Writing for Halloween
The witching hour approaches!
Whatever your thoughts on Halloween, everyone, very deep down, loves to be frightened. There is something special about the thrill of the unknown, not quite knowing what is lurking around the corner, but plucking up the courage to take a peek anyway.
Anyone who loves a good book knows this feeling very well; the compulsion to keep going, delve into the depth of your imagination.
When we think about the supernatural beings we’ll be seeing gallivanting around this Halloween, how many of these appear in the stories we read and had read to us?
As adults, we have a far more robust nervous system than children, and it takes a good deal more to make us sleep with the lights on (or that’s what we’d like to think, at least). Truly terrifying children’s books do exist, but supernatural creatures are often far tamer than their grown-up counterparts.
No supernatural being exists in children’s fiction quite like the witch!
They’re figures of terror, ready to whisk a child away into the darkness, yet central characters in some of the most popular children’s books of all time.
We’ve taken a look at some of our favourite literary witches to see what exactly it is that makes children so keen to read about them.
Witches have often played the role of the villain, both in fiction and real life. The history of the witch in books is intertwined with the harsh and horrible realities of the very real persecution of innocent women. Unlike vampires or werewolves who are decidedly fictional (we hope), witches have one foot in our history which makes them all the more real in an overactive imagination. This, therefore, makes them very easy targets as a story’s baddy.
Taking the classic ‘Hansel and Gretel’, for example, the siblings are lured in with the promise of sweets when in reality, they are the meal of the day. This story served some practical purpose centuries ago – ‘Don’t take sweets from strangers!’, but what are we to do today when children have far more autonomy?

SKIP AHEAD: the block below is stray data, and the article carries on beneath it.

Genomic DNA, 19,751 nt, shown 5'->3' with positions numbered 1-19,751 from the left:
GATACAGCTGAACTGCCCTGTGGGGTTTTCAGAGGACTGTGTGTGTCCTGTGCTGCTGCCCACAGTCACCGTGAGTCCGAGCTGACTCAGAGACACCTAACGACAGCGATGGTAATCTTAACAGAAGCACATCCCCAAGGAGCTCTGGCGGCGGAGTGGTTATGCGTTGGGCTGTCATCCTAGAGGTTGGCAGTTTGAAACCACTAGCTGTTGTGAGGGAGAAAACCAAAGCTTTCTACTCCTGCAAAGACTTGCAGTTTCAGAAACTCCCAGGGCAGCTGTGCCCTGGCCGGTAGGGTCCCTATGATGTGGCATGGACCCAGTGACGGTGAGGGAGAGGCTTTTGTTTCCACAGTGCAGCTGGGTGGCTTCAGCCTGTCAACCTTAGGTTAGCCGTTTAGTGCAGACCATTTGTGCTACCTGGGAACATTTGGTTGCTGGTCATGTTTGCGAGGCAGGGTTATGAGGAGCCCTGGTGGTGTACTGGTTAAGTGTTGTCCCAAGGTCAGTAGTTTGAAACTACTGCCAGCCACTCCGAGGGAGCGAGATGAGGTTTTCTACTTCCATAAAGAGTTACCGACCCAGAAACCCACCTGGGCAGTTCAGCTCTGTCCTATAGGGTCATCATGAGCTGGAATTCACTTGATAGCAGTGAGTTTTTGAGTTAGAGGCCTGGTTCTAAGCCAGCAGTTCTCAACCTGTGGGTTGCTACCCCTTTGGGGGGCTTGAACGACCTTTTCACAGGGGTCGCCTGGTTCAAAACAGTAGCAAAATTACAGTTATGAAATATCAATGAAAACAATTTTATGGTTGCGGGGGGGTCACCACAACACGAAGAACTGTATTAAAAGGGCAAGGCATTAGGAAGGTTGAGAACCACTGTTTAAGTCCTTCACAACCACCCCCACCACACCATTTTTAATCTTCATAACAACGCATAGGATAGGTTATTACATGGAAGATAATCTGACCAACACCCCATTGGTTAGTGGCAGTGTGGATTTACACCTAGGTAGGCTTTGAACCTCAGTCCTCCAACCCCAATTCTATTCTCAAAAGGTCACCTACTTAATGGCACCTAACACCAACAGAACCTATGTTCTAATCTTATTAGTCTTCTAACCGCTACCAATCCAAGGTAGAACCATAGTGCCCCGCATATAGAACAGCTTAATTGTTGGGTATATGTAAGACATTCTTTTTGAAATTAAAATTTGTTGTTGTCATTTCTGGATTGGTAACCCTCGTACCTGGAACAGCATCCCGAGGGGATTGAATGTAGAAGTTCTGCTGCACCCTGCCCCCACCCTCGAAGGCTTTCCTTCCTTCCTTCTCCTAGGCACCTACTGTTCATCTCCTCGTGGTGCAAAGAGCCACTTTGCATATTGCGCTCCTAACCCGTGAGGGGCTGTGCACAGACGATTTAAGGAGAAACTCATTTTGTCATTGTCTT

The answer is simple; they serve to reinforce this independence. It’s far more exciting for a child to overcome a figure that’s impossible to overcome.
If we look at C.S. Lewis’ classic tale, ‘The Lion, the Witch and the Wardrobe’, we can see this played our perfectly. Jadis, the White Witch, is cruel, manipulative and powerful. She keeps the beautiful Narnia in eternal winter and murders the wise and kind Aslan in a deceptive twist.
Jadis’ power, and her apparent defeat of Aslan, make her the ultimate villain. As readers, we can’t see how the Pevensie children could possibly overcome such a villain; her magical powers draw readers in, just as Lucy first delved into the Wardrobe, and we fully immerse ourselves in the story.
Just as horrible is Roald Dahls’ frightful tale, ‘The Witches’. Not quite human, these hideous beings loathe children. They disguise themselves as ordinary, kind, normal women, making them all the more difficult to spot. Dahl’s wonderful use of descriptive exploration brings his characters to life.
So why would children want to read such horrible tales? Because they make such excellent villains! They’re big, bad, and have traditionally posed a threat to children. Similarly, to be truly frightened or fear for the heroes, a reader must delve deep into their imagination. Witches, as supernatural beings, need a suspension of disbelief to be believed, so a child will fully immerse themselves in the stories.
So, what about the good witches?
When we were searching for our favourite literary witches, we were surprised to see so many benevolent witches in children’s books. It came as no surprise, however, to see that more often than not, ‘good’ witches were the exact same age as the target readership. The use of magic and witchcraft, therefore, gives the child reader a wonderful escape.